This question was posted to an on-line group
“Last year I was asked by four companies to give them article ideas and suggestions for improving their products. After spending considerable time on these requests, I still got turned down. I was told it wasn’t the quality of my work, rather, the other candidate just had a little more experience in the subject area. At this point, I no longer want to do this anymore. I mentioned this situation in a Resume Critique session and someone there said, “Oh yes, free consulting!” He said that he had also been asked for free advice and he politely turns those requests down now. My question is, how can I politely turn down a request like this? No matter what I come up with, it sounds like I’m just not interested in the company. That’s not necessarily true; I just don’t want to spend more time giving a company something for nothing. Can anyone share their experience with this and how they handle it?”
Here was my response
In large measure, this boils down to your psychology, and having confidence that you offer incredible value to a potential employer / client that they should be willing to pay for.
When you give too much concrete information, so that they feel they have the information they need to solve their problems, they are out of ‘pain’, and may feel they don’t really need you anymore. I’ve seen this happen many times, where the prospective employer / client says (usually just in their head), “Very interesting, let me run with this and I’ll come back to John once I’ve tried this.”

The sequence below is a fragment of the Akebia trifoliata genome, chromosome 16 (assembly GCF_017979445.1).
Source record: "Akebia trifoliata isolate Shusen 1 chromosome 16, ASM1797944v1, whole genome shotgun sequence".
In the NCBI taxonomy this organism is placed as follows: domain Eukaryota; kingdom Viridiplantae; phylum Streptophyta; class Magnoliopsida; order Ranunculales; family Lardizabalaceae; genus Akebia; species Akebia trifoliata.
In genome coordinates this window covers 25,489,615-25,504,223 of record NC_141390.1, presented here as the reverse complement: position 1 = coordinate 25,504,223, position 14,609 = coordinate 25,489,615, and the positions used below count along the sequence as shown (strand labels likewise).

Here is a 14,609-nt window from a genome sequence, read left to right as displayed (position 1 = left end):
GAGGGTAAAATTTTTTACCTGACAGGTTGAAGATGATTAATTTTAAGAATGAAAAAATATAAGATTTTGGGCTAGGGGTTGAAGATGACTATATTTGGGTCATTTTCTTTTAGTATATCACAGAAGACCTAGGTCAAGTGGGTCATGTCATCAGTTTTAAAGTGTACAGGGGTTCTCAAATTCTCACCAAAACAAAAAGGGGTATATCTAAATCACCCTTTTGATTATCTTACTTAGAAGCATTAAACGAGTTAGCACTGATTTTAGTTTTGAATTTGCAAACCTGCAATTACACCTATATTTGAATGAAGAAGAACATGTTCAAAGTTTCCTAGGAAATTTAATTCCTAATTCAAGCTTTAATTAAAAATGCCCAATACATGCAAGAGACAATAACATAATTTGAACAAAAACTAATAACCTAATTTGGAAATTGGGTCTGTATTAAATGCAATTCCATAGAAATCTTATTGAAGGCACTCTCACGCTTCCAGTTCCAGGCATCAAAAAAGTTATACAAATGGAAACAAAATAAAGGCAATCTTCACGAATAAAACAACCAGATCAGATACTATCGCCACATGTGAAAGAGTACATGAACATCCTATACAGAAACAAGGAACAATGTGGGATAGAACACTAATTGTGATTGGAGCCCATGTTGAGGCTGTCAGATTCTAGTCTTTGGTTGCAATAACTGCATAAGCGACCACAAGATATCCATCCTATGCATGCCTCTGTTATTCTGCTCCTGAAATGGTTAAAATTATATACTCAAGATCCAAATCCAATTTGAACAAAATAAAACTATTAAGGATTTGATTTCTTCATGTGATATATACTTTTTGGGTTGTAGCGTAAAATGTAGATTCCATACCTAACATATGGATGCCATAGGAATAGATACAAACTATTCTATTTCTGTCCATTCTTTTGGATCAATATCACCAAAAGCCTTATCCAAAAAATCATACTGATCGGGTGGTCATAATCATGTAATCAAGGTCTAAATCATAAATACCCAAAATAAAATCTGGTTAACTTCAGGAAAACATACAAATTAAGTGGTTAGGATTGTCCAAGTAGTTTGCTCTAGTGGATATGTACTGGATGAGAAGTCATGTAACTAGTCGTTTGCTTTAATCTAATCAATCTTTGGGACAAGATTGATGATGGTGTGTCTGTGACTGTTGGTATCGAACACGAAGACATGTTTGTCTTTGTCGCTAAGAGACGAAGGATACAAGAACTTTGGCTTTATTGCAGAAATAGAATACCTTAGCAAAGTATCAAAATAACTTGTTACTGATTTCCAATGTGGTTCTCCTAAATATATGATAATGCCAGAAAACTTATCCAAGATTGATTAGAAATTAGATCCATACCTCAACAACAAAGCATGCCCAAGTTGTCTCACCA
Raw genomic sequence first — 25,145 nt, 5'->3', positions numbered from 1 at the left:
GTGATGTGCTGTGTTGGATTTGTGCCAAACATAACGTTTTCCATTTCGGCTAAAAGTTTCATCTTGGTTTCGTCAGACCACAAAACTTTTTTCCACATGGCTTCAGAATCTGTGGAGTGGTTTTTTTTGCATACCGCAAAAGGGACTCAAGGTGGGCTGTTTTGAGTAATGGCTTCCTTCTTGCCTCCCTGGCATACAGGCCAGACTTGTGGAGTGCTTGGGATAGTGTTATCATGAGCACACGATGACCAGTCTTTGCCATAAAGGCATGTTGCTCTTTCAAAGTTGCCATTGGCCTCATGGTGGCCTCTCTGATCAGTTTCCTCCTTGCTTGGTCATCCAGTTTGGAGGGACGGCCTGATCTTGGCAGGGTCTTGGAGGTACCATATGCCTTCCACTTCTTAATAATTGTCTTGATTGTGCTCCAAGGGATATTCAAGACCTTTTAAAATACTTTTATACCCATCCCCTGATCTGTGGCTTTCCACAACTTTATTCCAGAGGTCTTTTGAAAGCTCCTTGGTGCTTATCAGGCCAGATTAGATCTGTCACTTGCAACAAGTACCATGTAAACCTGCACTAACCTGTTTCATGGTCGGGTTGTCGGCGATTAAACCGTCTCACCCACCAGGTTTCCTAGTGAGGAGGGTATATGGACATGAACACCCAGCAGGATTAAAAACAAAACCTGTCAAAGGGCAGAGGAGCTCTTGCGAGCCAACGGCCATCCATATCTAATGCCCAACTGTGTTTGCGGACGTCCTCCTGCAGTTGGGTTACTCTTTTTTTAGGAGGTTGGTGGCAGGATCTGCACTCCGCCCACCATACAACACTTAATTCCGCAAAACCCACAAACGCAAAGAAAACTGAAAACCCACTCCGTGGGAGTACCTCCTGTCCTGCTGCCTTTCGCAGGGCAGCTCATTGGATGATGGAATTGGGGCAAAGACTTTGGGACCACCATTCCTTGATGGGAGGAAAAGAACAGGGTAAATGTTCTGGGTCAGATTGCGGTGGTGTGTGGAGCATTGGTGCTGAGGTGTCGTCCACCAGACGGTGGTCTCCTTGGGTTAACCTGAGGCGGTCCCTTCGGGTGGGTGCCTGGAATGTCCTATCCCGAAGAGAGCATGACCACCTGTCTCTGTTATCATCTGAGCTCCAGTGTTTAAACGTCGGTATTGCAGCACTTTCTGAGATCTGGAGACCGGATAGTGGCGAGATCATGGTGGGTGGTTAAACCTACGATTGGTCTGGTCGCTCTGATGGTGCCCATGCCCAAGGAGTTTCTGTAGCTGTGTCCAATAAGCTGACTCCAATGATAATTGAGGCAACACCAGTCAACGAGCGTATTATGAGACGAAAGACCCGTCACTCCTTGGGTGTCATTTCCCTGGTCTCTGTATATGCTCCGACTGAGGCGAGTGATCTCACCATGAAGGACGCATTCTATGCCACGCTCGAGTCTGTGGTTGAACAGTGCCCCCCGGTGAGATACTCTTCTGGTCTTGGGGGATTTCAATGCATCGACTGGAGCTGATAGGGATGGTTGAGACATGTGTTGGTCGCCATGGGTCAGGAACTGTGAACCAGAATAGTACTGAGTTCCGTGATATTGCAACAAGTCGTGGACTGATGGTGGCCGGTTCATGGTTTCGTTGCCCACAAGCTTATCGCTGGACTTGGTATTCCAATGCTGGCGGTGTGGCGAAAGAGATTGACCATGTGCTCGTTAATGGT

Or a less honest approach, “Let me see what my internal candidate / resource can do with this proposal John’s given me …”
There are 2 things you should do:
Just coming in with this level of confidence will change the aura you exude, and will greatly increase your level of success.
A highly successful sales trainer I know told me about a recent situation where he walked into an appointment with a prospective client with whom he had already reached an agreement on working together. The meeting was pre-arranged to simply walk through and sign the contract.
The prospective client proceeded to ask new questions and take the conversation in entirely different directions, and Andy closed up his briefcase and stood up. He told the client that he had been asked here under false pretenses and was leaving. The client actually followed him to the elevator to convince him to come back and sign the contract, and they continued to work together for a long time. The key was that Andy was completely prepared to walk away.